Keep in touch and hang in there! Let us know if you have more questions, and as always, feel free to PM me.
- 3Mar 6, '13 by SoldierNurse22Not sure if this will help, but I made up an example "brain" that I make for myself to keep track of my patients.
I make one of these for every patient I have, usually on the back of the MAR I print for them (that way you've got your meds with you at all times, too). Some charting systems will make lists of what you need to do over the course of the day, but I find that I remember things better if I write them down myself.
This one breaks down where I put what and explains the layout.
This one is a mock-up of a basic patient you might see using the above format.
Again, feel free to ask if you have questions!Last edit by SoldierNurse22 on Mar 6, '13
- 1Mar 10, '13 by RNewbie22Thanks for the organizational help.
I think my main problem is really just trying to figure out if Nights/Oncology/Nursing is even "for me". I'm still in the orienting phase and actually considering quitting and finding another area to work in... but with the job market this bad, I don't know if it's even a good idea. I find myself just hating the job and trying to figure out why I did all this schooling in the first place... I cry on my way to work, in my car, run to the bathroom to cry in the middle of shifts if it's a bad night, and cry on my way home. I feel awful when I know I have to work the next night. I've never been depressed in my life and now I feel like I'm dying. I feel nauseated from staying up all night too. To top it off, I have an extremely good sense of smell, which means when I walk into a patient's room I can smell EVERYTHING. I have to hold my breath during assessments sometimes because I can't handle the body odor or urine smells. Cleaning patients is a nightmare and I find myself gagging and feeling really horrible because I can't control it but I don't want to make my patients feel bad. I just don't know if I chose the right career. :/
- 0Apr 24, '13 by Rnsandy11Please do not get discouraged. I have been managing an oncology unit for 3 years. I never had done oncology sort of got the opportunity to manage a unit so I took it. I find it rewarding, the patients are very appreciative, yes some pass on but I always tell my staff we are helping them transition to a better place. Just a smile, holding their hand means alot. Have you tried to switch to days. I have had many of my nurse friends tell me thats depressing but I tell them not every one who comes in is dyiing we are trying to help them.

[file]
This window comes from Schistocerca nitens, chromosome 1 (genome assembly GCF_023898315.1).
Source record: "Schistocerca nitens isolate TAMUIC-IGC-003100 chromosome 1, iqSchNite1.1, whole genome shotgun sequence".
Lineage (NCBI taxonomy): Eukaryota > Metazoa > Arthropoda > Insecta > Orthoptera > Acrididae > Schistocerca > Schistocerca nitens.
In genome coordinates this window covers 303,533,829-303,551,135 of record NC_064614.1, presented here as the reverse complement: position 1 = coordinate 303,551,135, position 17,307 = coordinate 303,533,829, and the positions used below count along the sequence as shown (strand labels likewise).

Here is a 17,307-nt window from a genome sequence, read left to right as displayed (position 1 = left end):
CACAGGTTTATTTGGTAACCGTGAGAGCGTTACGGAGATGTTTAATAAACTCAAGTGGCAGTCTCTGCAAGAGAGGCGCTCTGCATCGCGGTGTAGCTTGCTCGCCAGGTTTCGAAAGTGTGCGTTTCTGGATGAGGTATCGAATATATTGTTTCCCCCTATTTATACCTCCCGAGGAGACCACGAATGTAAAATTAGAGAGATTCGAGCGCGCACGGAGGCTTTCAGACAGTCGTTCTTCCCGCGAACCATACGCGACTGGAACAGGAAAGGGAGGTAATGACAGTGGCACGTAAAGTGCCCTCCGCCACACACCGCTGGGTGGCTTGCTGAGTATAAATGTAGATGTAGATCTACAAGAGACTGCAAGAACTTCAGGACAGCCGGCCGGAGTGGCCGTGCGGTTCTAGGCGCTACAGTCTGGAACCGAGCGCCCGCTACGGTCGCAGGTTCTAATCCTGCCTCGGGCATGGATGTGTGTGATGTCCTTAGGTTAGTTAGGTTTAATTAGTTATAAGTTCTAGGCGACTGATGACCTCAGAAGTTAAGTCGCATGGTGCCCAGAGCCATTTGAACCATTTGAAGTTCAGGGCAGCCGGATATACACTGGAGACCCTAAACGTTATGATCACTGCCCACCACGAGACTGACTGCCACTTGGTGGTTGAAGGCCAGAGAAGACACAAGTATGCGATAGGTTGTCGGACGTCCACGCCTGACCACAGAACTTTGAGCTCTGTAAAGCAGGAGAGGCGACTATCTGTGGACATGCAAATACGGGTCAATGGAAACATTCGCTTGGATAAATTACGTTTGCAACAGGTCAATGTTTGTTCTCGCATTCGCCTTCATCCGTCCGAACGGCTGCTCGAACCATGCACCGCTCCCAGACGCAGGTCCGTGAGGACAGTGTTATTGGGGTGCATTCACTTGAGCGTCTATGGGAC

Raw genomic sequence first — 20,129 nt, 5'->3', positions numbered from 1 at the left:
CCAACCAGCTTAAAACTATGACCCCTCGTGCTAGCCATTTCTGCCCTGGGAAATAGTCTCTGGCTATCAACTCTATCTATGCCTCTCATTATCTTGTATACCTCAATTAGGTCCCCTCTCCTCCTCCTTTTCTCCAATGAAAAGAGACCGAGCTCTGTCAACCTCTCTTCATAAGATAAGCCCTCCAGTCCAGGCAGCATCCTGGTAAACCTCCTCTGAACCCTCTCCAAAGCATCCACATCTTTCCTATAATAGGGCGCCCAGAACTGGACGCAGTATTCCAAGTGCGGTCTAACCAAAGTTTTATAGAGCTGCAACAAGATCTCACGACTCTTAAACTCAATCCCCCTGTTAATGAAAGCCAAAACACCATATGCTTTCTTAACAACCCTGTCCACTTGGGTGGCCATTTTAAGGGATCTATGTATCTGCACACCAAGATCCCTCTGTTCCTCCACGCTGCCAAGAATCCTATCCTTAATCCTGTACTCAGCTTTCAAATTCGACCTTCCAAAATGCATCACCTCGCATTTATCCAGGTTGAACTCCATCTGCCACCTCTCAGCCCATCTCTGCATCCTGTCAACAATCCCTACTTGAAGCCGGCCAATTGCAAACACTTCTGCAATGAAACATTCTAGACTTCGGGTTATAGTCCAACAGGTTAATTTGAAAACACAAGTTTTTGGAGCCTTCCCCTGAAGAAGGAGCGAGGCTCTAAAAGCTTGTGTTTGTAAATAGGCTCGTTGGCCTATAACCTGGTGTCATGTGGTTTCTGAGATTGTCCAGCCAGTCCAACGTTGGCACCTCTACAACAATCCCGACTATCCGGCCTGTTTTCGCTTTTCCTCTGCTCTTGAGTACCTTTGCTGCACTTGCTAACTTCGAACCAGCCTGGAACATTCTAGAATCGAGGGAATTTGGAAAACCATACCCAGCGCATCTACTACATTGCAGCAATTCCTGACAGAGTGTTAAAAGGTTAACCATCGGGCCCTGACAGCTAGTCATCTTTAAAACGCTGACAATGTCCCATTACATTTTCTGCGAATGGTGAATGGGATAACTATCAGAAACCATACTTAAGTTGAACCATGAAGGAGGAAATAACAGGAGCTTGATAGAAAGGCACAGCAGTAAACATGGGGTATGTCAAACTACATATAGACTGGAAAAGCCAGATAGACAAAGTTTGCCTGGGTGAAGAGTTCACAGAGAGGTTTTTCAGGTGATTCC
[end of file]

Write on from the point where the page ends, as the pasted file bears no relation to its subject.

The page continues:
- 2Apr 25, '13 by babynurse73Hi Rn newbie!
I'm a seasoned nurse with onc and OB experience. Having worked all shifts I can tell you nights take a toll on your physical, mental and spiritual well being. Hang in there!
And to put things in perspective , OB can be very sad and stressful. This month we had a baby that was born with hydrops ( not picked up on ultrasound-and died a few days later) a baby seizing and stroking, an 18 week twin demise, a full term demise, a baby born with ambiguous genitalia (the dad was devastated) a few months ago we had a mom that went into DIC and went to the unit-she was very sick. Some scary ****, pardon my French. It's not all happy happy. We have drug addicted moms-witnessing babies going thru withdrawals is heartwrenching! We have moms on their 8th kid, and the other 7 are in DCF/foster care, etc etc etc.
Just thought you should be reminded that nursing can bring sadness, as time goes on you'll learn to cope with these things. And get off nights as soon as you can!!! Best of luck to you!!
- 5Apr 29, '13 by RNewbie22Just a little update... I managed to speak with my director, and she helped me get into a position in OB! I'm really happy now and I can definitely say that it was onco that was killing me... I had never been so depressed in my life (and I am normally a happy, bubbly person). I am actually smiling at work again--- enjoying my job and life. I think that sometimes people are just "made" for certain areas of nursing. Oncology wasn't mine and I found that out pretty quickly. Kudos to anyone who works in that area (my heart couldn't take it!)!!! I know not everything in nursing is "happy" and sad stories hit no matter where you are, but at least now I am where I want to be and I wouldn't trade this for anything in the world. Thank you all for your encouraging words.